Wednesday, June 22, 2011

Wednesday's Wisdom and a Little Pottermore

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So, in light of all the excitement surrounding Pottermore, I have a confession to make: every time I watch the trailer for Harry Potter and the Deathly Hallows Part 2, I tear up. 

Laugh if you must, but it's true.  I am a Harry Potter child.  It came out when I was fourteen years old and happens to be one of two children's books series that really shaped me, not only as a kid, but as a writer.

I remember the first time I finished Harry Potter and the Sorcerer's Stone.  I was lying in my bed, and as soon as I'd read the last sentence, I bolted straight up--I can still picture this all in my mind today--and I remember thinking: "Holy Cow!  This guy (I didn't realize J.K. Rowling was a woman at the time) totally gets me!"  From that moment on, I knew J.K. Rowling had done something fabulous for the future of children's lit.  I also knew that it would impact what I was able to do with my own writing years later. 

And look what's happened!  The YA book market is bursting at the seams with amazing stuff, and I'm about to release my first novel! 

But that's not all I got from J.K. Rowling and her Harry Potter series.  The fourth book came out when I was a senior in high school, and I was so busy that year that I didn't get a chance to read it.  I went to college, not knowing that she'd killed off Cedric Diggory, or that he even existed for that matter.  When I was a freshmen in college, the first movie came out, and at Christmas 2001, I finally had time to read book 4. 

My freshman year of college was synonymous with 9-11.  It was also the year my parents split up.  As I read Harry Potter and the Goblet of Fire, I felt once again that J.K. Rowling completely got me and had somehow gained a weird insight into what was happening in my own personal life at that time. Book 4 marked a dark shift in Harry's journey--a beginning of horrors better suited to an adult, but forced upon the shoulders of a fourteen year old boy. Coincidentally, I was beginning my own disenchanting journey into adulthood, and strangely, reading Harry Potter at that time in my life made me feel a little less alone.

When book 5 came out--oh, how miserably cool that book is--I was in my own kind of misery. I was finally over the shock of my mom and dad separating, and that year marked the beginning of a bout of depression for me. I read through book 5, and I couldn't believe how in sync it was with my present circumstances. Just as Harry was daily battling with Voldemort invading his thoughts, I was battling my own demons. That year was the darkest of my life to that point, and again, I felt like I had a friend. 

When book 6 came out, I had just gotten married, and Rowling decided to kill off Dumbledore.  That was the year I lost one of my own greatest mentors for a while.  As I read The Half-Blood Prince, I felt like I was experiencing the same confusion and loss Harry felt after Dumbledore's murder.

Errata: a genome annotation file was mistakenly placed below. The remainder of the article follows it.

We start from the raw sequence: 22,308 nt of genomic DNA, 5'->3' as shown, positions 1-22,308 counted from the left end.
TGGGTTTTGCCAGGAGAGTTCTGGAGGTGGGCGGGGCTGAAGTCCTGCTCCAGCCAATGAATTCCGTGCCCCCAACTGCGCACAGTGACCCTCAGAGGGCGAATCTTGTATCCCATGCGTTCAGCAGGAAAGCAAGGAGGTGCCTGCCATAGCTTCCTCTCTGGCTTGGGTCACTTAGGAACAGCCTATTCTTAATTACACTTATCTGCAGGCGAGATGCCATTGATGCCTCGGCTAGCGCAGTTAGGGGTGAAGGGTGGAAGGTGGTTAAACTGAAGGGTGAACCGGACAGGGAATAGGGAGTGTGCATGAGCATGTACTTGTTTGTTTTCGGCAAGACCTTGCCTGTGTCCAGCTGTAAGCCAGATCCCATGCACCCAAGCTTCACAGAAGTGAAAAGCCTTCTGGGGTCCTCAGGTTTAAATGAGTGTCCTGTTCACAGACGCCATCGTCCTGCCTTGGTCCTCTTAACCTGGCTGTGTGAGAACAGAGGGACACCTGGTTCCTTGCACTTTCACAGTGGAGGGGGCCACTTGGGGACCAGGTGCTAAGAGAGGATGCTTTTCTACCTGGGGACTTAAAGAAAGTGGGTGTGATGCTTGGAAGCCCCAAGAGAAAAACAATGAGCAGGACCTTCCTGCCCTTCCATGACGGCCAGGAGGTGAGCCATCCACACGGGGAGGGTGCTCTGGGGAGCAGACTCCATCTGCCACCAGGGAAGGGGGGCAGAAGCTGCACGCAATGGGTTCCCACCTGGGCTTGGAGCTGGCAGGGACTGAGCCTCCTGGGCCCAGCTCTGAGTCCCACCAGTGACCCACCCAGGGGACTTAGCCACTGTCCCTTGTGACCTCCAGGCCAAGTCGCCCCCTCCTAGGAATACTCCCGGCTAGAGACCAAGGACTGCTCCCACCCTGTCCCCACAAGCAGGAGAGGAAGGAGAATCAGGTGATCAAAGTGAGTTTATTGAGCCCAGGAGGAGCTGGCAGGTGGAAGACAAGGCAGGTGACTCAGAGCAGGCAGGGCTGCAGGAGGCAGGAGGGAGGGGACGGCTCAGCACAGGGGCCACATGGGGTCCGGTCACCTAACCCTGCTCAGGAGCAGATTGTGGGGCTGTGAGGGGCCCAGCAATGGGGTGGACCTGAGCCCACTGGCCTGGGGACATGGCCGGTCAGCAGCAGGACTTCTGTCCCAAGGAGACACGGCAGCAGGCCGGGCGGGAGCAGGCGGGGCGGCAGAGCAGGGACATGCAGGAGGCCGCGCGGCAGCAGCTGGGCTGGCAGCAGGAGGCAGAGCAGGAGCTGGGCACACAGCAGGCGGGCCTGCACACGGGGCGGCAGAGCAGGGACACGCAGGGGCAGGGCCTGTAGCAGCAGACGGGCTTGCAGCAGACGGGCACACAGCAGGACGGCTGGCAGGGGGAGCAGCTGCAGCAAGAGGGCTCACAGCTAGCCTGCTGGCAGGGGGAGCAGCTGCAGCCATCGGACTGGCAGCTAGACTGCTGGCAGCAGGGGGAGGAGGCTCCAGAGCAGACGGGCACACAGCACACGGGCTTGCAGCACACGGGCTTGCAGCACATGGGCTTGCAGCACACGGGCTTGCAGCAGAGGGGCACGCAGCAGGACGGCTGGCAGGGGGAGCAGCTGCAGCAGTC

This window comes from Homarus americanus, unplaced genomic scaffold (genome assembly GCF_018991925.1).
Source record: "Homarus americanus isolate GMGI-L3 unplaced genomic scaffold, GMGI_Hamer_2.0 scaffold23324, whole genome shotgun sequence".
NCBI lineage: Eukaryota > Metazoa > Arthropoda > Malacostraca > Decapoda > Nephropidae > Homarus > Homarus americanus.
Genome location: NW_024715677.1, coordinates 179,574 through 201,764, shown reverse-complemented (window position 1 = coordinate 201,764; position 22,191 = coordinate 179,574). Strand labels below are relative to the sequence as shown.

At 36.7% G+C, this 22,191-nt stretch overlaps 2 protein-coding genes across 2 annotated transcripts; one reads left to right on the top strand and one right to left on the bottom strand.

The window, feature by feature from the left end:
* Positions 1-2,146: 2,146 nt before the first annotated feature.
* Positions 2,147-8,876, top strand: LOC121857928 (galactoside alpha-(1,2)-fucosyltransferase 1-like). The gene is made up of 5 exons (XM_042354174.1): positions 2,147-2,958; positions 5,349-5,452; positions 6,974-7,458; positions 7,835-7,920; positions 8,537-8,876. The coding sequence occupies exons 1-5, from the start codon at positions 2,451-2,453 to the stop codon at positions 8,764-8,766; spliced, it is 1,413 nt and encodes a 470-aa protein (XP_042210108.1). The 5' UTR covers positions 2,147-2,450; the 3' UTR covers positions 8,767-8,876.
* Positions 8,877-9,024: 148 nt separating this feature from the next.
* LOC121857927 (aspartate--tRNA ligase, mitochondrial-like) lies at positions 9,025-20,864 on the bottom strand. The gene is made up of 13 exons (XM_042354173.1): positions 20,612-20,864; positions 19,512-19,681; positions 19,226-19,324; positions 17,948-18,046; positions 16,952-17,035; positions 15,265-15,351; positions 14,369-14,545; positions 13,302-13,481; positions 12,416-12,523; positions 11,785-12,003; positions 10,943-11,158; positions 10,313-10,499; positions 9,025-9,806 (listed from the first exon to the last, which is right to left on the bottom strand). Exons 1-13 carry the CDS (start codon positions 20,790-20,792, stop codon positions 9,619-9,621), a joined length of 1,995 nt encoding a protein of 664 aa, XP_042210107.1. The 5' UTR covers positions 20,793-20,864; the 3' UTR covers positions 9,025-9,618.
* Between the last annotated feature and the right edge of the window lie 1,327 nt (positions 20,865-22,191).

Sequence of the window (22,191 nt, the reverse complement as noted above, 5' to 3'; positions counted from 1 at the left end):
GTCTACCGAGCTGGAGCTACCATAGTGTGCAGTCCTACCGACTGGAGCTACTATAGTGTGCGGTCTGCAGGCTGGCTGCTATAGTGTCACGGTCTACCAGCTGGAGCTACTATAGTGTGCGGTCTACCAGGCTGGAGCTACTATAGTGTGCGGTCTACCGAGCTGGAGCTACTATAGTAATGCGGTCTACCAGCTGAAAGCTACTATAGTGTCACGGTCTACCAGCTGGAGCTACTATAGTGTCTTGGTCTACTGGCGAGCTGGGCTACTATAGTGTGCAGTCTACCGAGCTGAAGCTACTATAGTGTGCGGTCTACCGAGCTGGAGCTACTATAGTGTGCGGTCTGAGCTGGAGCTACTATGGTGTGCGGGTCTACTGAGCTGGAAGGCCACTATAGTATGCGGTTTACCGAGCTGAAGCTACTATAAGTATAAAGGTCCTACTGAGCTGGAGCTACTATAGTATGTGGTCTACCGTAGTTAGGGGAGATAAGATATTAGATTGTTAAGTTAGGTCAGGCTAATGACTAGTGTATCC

When book 7 finally arrived, my son had been born. I was at a very important time in my life where I was really starting to understand myself and the past 25 years of my life--all that they'd been preparing me for.  Consequently, Harry Potter and the Deathly Hallows became my favorite book in the series--Harry Potter and the Prisoner of Azkaban was my previous favorite--because it marked the moment I truly took control of my life and decided once and for all that I was going to succeed no matter what came my way. Harry's courage to face his nemesis no matter what the consequences brought, for the sake of what was right, inspired me to do the same in my own life. 

Looking back, now that the last movie is about to come out, I've realized what a huge part Harry Potter has played in my own journey to adulthood and understanding the world and my role in it. Ah, the power of a book! I know this might sound corny to some people--maybe to a lot of people, but even though I was four years older than Harry when I started reading, I grew up with him.  The end of the movies sort of marks the end of my childhood--yes I'm 28 and have a child of my own, but I still feel like a kid in SO many ways--which is why I cry a little every time I watch the trailer.

So, now that I've born a very private, and possibly embarrassing part of my soul to you all, I'd like to give a huge shout out to J.K.Rowling. 
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Ms. Rowling, I love your characters Harry, Ron and Hermione.  I love Hagrid, Sirius, Fred and George--Neville and Luna and Ginny, like they're my own real-life friends.  I've loved escaping into the magic and enchantment of your world during times in my life when my own world was too unbearable.  As strange as it sounds, your world and your characters, in a very real way, played a part in getting me through my adolescence, through my parents' divorce, through a bout of depression, and into adulthood by nurturing me in the way that only beloved book friends can. Thank you for sharing your creations with me and the rest of the world.  I only hope that my own books can do something similar for my readers.

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